KPMG: Establish guardrails to maximize the benefits of AI

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PETALING JAYA, 6 June 2023 – Generative artificial intelligence (AI) models such as ChatGPT and DALL-E have opened a world of opportunities with the potential to transform businesses through automation at unprecedented speed. According to professional services firm, KPMG, it will take time and human expertise to unlock their full potential in a way that’s responsible, trustworthy, and safe.

KPMG’s global survey involving over 17,000 people from 17 countries leading in AI activity and readiness found that while 82 percent of respondents have heard of AI, three out of five (61 percent) are wary about trusting AI systems. Cybersecurity risks emerged as the dominant concern raised by 84 percent of respondents.[1]

Alvin Gan, Head of Technology Consulting at KPMG in Malaysia, said, “Generative AI models have positive use across various business functions, from IT, human resources and operations to finance and more. For example, it can be used to contextualize ESG data and support reporting operations, helping organizations create statements that outline their ESG initiatives clearly. AI has also been used to review contracts to highlight potential conflict of interest clauses and draft clauses and terms to hasten the contracts process.”

However, he cautioned that business leaders need to be aware that these expanded uses do not come risk free. Many generative AI models are built to absorb user-inputted data to improve the underlying models over time. In turn, this data could be used to answer a prompt from other users, possibly exposing the organization’s intellectual property or trade secrets to the public. This scenario is especially likely when the organization’s employees are not trained in the proper use of AI applications with an emphasis on confidentiality and quality assurance.

Data quality and ethics are key concerns, as questions remain unanswered on the true owner of the content once it’s run through generative AI applications. Thus, the unrestricted use of generative AI applications can open the organization up to intellectual property infringement and a host of broader fraud, brand and reputational risks.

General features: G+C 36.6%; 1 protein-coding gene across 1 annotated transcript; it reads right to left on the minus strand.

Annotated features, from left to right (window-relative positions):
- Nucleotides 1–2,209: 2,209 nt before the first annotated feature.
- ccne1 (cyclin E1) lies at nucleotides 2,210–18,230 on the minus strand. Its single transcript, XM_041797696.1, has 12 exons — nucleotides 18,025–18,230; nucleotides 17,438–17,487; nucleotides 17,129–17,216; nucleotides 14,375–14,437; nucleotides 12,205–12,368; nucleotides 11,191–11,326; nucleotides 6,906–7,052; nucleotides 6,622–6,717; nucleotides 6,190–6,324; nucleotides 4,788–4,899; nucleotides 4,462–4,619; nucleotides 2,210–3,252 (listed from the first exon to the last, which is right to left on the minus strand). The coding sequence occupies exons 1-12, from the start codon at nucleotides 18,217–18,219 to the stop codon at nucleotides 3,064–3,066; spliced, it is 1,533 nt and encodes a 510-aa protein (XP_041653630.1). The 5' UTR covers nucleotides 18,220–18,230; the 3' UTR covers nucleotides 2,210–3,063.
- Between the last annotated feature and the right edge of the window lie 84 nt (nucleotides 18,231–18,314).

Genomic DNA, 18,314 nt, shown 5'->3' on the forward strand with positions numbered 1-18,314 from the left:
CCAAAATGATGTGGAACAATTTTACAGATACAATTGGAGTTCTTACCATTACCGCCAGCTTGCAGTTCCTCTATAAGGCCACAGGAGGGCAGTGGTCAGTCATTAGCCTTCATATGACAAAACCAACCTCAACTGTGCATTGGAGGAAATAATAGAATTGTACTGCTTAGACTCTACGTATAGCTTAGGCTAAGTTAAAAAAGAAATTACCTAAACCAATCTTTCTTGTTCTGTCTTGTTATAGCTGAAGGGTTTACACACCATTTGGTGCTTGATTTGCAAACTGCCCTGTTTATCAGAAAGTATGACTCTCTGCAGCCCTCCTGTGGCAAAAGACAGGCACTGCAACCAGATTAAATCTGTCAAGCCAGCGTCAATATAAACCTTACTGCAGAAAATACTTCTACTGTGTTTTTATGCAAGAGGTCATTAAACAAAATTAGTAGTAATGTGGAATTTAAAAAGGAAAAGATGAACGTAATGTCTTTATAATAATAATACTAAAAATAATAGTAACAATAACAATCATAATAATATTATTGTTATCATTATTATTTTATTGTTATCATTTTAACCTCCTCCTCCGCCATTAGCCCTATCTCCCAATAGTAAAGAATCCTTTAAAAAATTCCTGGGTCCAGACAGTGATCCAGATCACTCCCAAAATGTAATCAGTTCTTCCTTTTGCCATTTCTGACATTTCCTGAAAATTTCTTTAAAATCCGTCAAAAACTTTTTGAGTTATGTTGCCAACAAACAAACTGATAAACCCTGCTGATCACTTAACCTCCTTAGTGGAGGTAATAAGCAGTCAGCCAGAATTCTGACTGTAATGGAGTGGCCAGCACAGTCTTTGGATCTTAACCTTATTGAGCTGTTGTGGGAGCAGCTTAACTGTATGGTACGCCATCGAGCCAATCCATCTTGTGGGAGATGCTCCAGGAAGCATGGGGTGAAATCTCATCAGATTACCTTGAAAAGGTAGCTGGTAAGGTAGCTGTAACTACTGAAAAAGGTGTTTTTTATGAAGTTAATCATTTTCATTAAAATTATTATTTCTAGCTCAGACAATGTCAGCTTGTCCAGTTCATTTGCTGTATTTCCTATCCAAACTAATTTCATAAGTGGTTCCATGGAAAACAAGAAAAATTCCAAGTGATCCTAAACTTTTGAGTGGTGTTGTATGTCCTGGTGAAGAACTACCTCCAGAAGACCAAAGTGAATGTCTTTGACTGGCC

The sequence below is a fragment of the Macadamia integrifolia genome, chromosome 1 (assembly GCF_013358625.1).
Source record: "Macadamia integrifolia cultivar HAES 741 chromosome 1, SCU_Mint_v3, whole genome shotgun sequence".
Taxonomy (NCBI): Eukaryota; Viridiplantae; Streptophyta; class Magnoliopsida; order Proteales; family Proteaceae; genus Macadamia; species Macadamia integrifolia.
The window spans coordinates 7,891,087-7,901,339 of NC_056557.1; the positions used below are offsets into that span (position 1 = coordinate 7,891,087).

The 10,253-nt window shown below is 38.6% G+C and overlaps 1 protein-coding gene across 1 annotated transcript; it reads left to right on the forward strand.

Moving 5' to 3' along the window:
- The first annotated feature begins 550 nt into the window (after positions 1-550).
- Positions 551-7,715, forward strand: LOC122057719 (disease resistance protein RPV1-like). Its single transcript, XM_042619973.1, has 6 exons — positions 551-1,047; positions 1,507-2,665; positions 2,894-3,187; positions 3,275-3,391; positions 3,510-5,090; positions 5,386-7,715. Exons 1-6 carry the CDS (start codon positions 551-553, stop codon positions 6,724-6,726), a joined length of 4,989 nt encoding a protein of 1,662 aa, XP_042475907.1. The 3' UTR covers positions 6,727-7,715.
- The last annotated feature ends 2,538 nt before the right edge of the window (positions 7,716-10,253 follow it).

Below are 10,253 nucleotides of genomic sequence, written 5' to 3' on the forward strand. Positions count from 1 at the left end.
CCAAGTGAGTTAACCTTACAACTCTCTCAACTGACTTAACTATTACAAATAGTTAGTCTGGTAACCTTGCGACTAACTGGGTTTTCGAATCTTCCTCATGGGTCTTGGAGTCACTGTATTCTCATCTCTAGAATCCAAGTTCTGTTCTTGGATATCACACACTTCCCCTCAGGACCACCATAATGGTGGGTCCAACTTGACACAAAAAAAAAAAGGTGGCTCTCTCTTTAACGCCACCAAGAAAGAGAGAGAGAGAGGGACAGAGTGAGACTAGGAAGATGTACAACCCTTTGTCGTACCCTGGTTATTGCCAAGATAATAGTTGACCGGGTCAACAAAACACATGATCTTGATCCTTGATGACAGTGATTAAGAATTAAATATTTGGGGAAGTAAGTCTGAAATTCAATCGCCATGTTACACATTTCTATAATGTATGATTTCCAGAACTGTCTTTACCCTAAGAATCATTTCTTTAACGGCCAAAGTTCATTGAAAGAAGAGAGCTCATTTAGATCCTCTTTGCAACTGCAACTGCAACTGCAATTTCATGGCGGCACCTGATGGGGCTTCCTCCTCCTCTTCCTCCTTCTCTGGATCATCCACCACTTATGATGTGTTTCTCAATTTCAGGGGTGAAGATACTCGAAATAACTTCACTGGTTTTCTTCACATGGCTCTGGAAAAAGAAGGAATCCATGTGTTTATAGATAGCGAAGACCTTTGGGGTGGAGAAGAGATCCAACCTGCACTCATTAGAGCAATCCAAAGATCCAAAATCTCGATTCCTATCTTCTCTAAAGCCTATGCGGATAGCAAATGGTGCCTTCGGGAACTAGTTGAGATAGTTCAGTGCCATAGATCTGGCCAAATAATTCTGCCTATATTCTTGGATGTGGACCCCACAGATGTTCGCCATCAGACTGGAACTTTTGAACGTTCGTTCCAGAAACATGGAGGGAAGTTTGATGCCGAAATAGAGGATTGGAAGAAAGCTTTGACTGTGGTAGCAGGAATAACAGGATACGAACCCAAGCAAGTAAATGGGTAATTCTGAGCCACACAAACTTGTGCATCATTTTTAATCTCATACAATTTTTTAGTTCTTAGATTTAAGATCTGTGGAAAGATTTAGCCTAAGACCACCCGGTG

Alvin added, “When it comes to generative AI, users are not just using the solution but are also contributing to this technology’s self-learning evolution. The implication to the responsibilities of Chief Information Security Officers is serious where they need to shift from problem solving to problem defining and create new approaches for teams to work alongside machines to enhance business efficiencies in a way that doesn’t contravene applicable laws or professional standards.”

Riding on the global trend, AI adoption in Malaysia is observed to be increasing although still lagging behind neighboring countries as reported in the Malaysia National Artificial Intelligence Roadmap 2021-2025 (AI Map)[1] released by the Ministry of Science, Technology & Innovation (MOSTI). Of particular interest is a survey reported in the AI Map that found only 16 percent of organizations in Malaysia that have implemented AI have ensured that their AI applications/systems are secured. Even fewer (10 percent) have developed risk management and cyber security policy for AI.

“As concerns over security, privacy, data trust and ethics grow, it’s important to be vigilant and ensure your organization is using AI while upholding digital trust. Organizations need to establish the necessary guardrails for its secure implementation and use in order to maximize the benefits of generative AI, and this includes addressing the potential cybersecurity gap at the Board level,” Alvin concluded.

[1] Trust in Artificial Intelligence: Global Insights 2023, KPMG in Australia and The University of Queensland Australia, 22 February 2023

[2] Malaysia National Artificial Intelligence Roadmap 2021-2025, Ministry of Science and Innovation, 2021

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